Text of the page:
Milford Molecular Diagnostics

2044 Bridgeport Ave, Milford, CT 06460


Milford Molecular Diagnostics

"DNA sequencing-based diagnostics are our specialty and routine diagnostic DNA sequencing is the gateway to practicing personalized molecular medicine."

- Sin Hang Lee, MD, F.R.C.P.(C), FCAP
Gynecology DNA Tests 


There are several medical issues that are of unique concern to women. 

Now your gynecologist can order four women’s health care tests in one cytology collection for:

  1. Sequencing HPV assay
  2. Sequencing BRCA1 and BRCA2 Ashkenazi Jewish founder gene mutations screen
  3. Sequencing Chlamydia trachomatis test
  4. Sequencing Neisseria gonorrhoeae (GC) test


   The residual cells (about 10%) in a non-contaminated SurePath or ThinPrep vial after the Pap cytology screen can be used for all four tests. The target DNA is stable in the fixatives for at least 6 months at ambient temperature.  Our positive test reports always contain a DNA sequence electropherogram, similar to an electrocardiogram (EKG) in a cardiologist’s consultation.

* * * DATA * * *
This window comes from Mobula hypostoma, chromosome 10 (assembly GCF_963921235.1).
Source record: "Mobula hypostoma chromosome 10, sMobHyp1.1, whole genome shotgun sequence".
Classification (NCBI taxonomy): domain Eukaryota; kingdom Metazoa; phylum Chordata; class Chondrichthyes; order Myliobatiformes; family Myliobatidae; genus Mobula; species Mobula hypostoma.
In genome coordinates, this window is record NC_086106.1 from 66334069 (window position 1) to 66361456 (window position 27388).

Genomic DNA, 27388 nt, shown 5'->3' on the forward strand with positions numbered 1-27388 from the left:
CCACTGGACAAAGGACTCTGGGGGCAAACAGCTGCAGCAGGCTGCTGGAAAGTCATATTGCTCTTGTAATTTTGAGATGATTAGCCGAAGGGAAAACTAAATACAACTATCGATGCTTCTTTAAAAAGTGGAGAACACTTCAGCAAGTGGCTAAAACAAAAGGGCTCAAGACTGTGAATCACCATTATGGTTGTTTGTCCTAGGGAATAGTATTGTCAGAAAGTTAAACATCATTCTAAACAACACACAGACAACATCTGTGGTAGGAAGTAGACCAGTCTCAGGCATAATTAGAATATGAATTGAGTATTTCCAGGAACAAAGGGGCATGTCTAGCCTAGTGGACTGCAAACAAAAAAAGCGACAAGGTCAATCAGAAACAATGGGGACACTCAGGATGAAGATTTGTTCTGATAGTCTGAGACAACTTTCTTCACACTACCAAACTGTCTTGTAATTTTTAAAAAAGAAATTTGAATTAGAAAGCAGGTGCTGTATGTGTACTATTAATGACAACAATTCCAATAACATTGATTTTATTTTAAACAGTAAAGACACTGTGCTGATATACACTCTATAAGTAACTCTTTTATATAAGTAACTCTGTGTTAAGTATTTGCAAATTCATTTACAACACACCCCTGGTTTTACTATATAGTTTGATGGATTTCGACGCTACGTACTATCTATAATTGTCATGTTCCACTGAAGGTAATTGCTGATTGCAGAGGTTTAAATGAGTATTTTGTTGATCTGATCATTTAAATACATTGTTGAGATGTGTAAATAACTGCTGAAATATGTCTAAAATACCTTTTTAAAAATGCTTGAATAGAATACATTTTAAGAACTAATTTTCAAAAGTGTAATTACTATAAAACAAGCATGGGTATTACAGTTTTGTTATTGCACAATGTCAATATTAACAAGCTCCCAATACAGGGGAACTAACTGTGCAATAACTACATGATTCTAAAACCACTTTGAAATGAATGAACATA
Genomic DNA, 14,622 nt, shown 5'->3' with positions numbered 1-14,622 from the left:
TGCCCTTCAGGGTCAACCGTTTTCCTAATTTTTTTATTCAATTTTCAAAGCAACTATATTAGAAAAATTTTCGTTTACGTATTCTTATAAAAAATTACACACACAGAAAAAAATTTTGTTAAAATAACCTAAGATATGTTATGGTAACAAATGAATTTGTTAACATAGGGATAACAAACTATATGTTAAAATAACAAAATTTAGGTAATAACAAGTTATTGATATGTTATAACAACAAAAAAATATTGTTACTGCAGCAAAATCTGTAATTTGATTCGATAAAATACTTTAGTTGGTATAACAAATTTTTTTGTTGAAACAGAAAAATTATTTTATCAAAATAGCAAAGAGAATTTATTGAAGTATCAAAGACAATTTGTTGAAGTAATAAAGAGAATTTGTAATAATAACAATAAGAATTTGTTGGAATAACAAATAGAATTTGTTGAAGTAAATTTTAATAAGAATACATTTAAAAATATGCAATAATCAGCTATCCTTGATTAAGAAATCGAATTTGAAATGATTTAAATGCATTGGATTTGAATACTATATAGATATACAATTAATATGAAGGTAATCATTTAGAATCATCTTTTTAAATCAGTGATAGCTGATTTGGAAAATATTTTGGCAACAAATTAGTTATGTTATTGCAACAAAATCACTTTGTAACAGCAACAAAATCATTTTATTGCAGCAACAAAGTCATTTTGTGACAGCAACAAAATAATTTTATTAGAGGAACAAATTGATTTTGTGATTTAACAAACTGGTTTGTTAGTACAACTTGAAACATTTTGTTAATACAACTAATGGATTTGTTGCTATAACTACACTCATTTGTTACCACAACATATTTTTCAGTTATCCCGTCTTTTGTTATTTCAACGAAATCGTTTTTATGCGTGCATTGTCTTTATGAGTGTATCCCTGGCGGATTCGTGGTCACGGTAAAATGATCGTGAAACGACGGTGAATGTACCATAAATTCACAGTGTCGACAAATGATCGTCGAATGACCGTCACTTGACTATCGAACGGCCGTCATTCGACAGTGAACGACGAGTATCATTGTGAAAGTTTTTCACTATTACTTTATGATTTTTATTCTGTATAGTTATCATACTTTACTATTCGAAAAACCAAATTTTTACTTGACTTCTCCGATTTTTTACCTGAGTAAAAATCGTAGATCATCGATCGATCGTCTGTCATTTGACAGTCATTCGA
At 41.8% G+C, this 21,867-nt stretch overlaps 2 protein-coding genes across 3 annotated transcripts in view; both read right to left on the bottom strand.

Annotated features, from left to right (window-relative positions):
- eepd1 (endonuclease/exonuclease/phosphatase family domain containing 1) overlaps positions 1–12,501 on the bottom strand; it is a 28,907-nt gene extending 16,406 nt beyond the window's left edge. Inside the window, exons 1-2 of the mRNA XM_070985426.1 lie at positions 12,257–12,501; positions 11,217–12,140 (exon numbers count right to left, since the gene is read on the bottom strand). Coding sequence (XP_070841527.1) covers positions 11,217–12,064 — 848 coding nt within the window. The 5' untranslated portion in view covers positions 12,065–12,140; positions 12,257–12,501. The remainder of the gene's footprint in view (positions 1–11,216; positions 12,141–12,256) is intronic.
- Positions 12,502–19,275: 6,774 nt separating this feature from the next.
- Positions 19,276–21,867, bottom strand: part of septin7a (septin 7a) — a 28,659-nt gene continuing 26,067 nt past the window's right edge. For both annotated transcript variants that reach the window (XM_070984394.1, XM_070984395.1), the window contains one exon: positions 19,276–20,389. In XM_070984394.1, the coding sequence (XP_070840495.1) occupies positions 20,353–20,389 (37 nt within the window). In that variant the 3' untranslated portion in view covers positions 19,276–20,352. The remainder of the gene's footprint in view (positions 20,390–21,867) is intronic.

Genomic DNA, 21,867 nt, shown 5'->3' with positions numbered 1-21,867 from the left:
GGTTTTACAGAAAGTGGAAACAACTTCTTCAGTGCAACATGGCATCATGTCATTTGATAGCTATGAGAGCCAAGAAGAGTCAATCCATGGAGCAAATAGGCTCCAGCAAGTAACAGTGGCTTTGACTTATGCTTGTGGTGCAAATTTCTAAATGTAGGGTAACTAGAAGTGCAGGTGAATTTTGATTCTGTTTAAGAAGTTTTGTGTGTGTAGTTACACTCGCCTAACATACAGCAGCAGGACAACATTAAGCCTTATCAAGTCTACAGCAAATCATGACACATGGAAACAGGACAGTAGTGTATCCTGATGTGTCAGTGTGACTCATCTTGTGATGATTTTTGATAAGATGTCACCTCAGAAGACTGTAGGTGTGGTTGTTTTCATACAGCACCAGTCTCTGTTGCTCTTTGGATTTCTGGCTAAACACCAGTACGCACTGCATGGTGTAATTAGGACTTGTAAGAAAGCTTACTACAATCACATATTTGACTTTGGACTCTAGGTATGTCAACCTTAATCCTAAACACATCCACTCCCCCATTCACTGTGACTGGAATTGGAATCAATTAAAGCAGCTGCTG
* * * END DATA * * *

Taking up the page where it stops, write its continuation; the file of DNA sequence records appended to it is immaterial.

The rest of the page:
To request a test, download and fill out the form here.


BRCA1 and BRCA2 Mutations Screening

   Mutations in the BRCA1 and BRCA2 genes have been linked to certain types of hereditary breast and ovarian cancers.  About 10% of cases of ovarian cancer and 3–5% of cases of breast cancer are due to mutations in these genes.  Occurrence of mutation is about 1 in 300 and 1 in 800 for BRCA1 and BRCA2 genes, respectively, and are found more frequently in certain ethnic groups, including people of Ashkenazi (Eastern European) Jewish, French Canadian, and Icelandic backgrounds, but they can occur in anyone.  Inheriting one of these mutations increases the risk of getting breast cancer, ovarian cancer, and other types of cancer.